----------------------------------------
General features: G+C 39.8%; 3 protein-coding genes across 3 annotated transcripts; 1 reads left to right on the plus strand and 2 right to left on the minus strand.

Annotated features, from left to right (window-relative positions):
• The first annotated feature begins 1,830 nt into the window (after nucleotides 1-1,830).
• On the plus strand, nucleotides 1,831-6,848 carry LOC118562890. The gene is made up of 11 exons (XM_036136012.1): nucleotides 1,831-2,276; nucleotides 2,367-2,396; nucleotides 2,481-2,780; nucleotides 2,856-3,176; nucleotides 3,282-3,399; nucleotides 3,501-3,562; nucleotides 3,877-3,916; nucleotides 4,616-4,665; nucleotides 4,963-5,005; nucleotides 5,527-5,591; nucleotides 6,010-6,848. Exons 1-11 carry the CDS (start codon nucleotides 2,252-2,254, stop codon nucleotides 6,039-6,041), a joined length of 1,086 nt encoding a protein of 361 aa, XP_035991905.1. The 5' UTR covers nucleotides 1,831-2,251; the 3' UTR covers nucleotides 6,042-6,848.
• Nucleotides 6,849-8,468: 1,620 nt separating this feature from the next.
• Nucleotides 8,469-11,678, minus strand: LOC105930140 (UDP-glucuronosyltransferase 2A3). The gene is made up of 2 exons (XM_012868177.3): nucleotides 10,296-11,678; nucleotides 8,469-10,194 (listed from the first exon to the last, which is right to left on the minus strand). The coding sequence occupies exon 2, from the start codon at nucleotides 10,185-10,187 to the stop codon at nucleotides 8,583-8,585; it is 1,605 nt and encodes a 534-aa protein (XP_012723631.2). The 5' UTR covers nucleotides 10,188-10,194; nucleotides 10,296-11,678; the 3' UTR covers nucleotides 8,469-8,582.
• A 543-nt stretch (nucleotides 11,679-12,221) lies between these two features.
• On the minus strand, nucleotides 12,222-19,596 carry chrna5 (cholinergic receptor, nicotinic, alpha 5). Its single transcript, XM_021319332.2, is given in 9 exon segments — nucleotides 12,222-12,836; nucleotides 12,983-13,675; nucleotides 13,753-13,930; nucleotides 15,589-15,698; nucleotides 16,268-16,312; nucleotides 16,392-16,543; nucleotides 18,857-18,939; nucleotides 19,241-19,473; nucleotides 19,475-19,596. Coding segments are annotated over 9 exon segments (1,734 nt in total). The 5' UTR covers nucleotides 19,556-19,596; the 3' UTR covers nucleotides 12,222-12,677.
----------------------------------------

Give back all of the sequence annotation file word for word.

General features: G+C 39.8%; 3 protein-coding genes across 3 annotated transcripts; 1 reads left to right on the plus strand and 2 right to left on the minus strand.

Annotated features, from left to right (window-relative positions):
• The first annotated feature begins 1,830 nt into the window (after nucleotides 1-1,830).
• On the plus strand, nucleotides 1,831-6,848 carry LOC118562890. The gene is made up of 11 exons (XM_036136012.1): nucleotides 1,831-2,276; nucleotides 2,367-2,396; nucleotides 2,481-2,780; nucleotides 2,856-3,176; nucleotides 3,282-3,399; nucleotides 3,501-3,562; nucleotides 3,877-3,916; nucleotides 4,616-4,665; nucleotides 4,963-5,005; nucleotides 5,527-5,591; nucleotides 6,010-6,848. Exons 1-11 carry the CDS (start codon nucleotides 2,252-2,254, stop codon nucleotides 6,039-6,041), a joined length of 1,086 nt encoding a protein of 361 aa, XP_035991905.1. The 5' UTR covers nucleotides 1,831-2,251; the 3' UTR covers nucleotides 6,042-6,848.
• Nucleotides 6,849-8,468: 1,620 nt separating this feature from the next.
• Nucleotides 8,469-11,678, minus strand: LOC105930140 (UDP-glucuronosyltransferase 2A3). The gene is made up of 2 exons (XM_012868177.3): nucleotides 10,296-11,678; nucleotides 8,469-10,194 (listed from the first exon to the last, which is right to left on the minus strand). The coding sequence occupies exon 2, from the start codon at nucleotides 10,185-10,187 to the stop codon at nucleotides 8,583-8,585; it is 1,605 nt and encodes a 534-aa protein (XP_012723631.2). The 5' UTR covers nucleotides 10,188-10,194; nucleotides 10,296-11,678; the 3' UTR covers nucleotides 8,469-8,582.
• A 543-nt stretch (nucleotides 11,679-12,221) lies between these two features.
• On the minus strand, nucleotides 12,222-19,596 carry chrna5 (cholinergic receptor, nicotinic, alpha 5). Its single transcript, XM_021319332.2, is given in 9 exon segments — nucleotides 12,222-12,836; nucleotides 12,983-13,675; nucleotides 13,753-13,930; nucleotides 15,589-15,698; nucleotides 16,268-16,312; nucleotides 16,392-16,543; nucleotides 18,857-18,939; nucleotides 19,241-19,473; nucleotides 19,475-19,596. Coding segments are annotated over 9 exon segments (1,734 nt in total). The 5' UTR covers nucleotides 19,556-19,596; the 3' UTR covers nucleotides 12,222-12,677.